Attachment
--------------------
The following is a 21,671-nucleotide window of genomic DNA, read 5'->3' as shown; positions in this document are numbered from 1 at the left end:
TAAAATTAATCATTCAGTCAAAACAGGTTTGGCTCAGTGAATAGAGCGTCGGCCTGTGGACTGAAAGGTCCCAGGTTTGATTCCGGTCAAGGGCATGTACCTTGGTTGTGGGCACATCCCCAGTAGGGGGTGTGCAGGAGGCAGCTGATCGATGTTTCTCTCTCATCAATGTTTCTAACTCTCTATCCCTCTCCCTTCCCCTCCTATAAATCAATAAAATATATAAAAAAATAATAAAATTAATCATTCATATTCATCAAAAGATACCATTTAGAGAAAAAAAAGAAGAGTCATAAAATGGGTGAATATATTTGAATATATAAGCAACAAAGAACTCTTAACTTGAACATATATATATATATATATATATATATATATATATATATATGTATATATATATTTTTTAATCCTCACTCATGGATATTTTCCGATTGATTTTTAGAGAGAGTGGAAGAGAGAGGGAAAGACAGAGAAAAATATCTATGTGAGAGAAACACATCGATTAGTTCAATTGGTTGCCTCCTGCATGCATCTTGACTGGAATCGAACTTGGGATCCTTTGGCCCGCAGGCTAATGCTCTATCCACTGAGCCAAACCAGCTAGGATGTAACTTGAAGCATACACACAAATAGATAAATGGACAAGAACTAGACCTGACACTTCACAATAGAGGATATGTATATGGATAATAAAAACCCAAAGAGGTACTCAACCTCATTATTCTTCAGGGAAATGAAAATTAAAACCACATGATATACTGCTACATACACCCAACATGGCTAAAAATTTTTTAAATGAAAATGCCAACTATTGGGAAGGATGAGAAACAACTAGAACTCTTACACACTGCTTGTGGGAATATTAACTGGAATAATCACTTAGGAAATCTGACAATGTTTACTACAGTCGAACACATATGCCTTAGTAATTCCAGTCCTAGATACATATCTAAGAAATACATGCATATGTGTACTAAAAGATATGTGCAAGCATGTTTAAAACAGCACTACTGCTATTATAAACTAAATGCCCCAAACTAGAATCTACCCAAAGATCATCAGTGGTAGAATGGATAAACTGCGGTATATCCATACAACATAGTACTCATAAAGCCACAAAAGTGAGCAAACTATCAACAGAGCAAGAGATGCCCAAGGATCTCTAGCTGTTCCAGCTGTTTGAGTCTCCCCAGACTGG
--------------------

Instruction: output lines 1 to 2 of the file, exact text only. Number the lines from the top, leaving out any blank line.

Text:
The following is a 21,671-nucleotide window of genomic DNA, read 5'->3' as shown; positions in this document are numbered from 1 at the left end:
TAAAATTAATCATTCAGTCAAAACAGGTTTGGCTCAGTGAATAGAGCGTCGGCCTGTGGACTGAAAGGTCCCAGGTTTGATTCCGGTCAAGGGCATGTACCTTGGTTGTGGGCACATCCCCAGTAGGGGGTGTGCAGGAGGCAGCTGATCGATGTTTCTCTCTCATCAATGTTTCTAACTCTCTATCCCTCTCCCTTCCCCTCCTATAAATCAATAAAATATATAAAAAAATAATAAAATTAATCATTCATATTCATCAAAAGATACCATTTAGAGAAAAAAAAGAAGAGTCATAAAATGGGTGAATATATTTGAATATATAAGCAACAAAGAACTCTTAACTTGAACATATATATATATATATATATATATATATATATATATATATGTATATATATATTTTTTAATCCTCACTCATGGATATTTTCCGATTGATTTTTAGAGAGAGTGGAAGAGAGAGGGAAAGACAGAGAAAAATATCTATGTGAGAGAAACACATCGATTAGTTCAATTGGTTGCCTCCTGCATGCATCTTGACTGGAATCGAACTTGGGATCCTTTGGCCCGCAGGCTAATGCTCTATCCACTGAGCCAAACCAGCTAGGATGTAACTTGAAGCATACACACAAATAGATAAATGGACAAGAACTAGACCTGACACTTCACAATAGAGGATATGTATATGGATAATAAAAACCCAAAGAGGTACTCAACCTCATTATTCTTCAGGGAAATGAAAATTAAAACCACATGATATACTGCTACATACACCCAACATGGCTAAAAATTTTTTAAATGAAAATGCCAACTATTGGGAAGGATGAGAAACAACTAGAACTCTTACACACTGCTTGTGGGAATATTAACTGGAATAATCACTTAGGAAATCTGACAATGTTTACTACAGTCGAACACATATGCCTTAGTAATTCCAGTCCTAGATACATATCTAAGAAATACATGCATATGTGTACTAAAAGATATGTGCAAGCATGTTTAAAACAGCACTACTGCTATTATAAACTAAATGCCCCAAACTAGAATCTACCCAAAGATCATCAGTGGTAGAATGGATAAACTGCGGTATATCCATACAACATAGTACTCATAAAGCCACAAAAGTGAGCAAACTATCAACAGAGCAAGAGATGCCCAAGGATCTCTAGCTGTTCCAGCTGTTTGAGTCTCCCCAGACTGG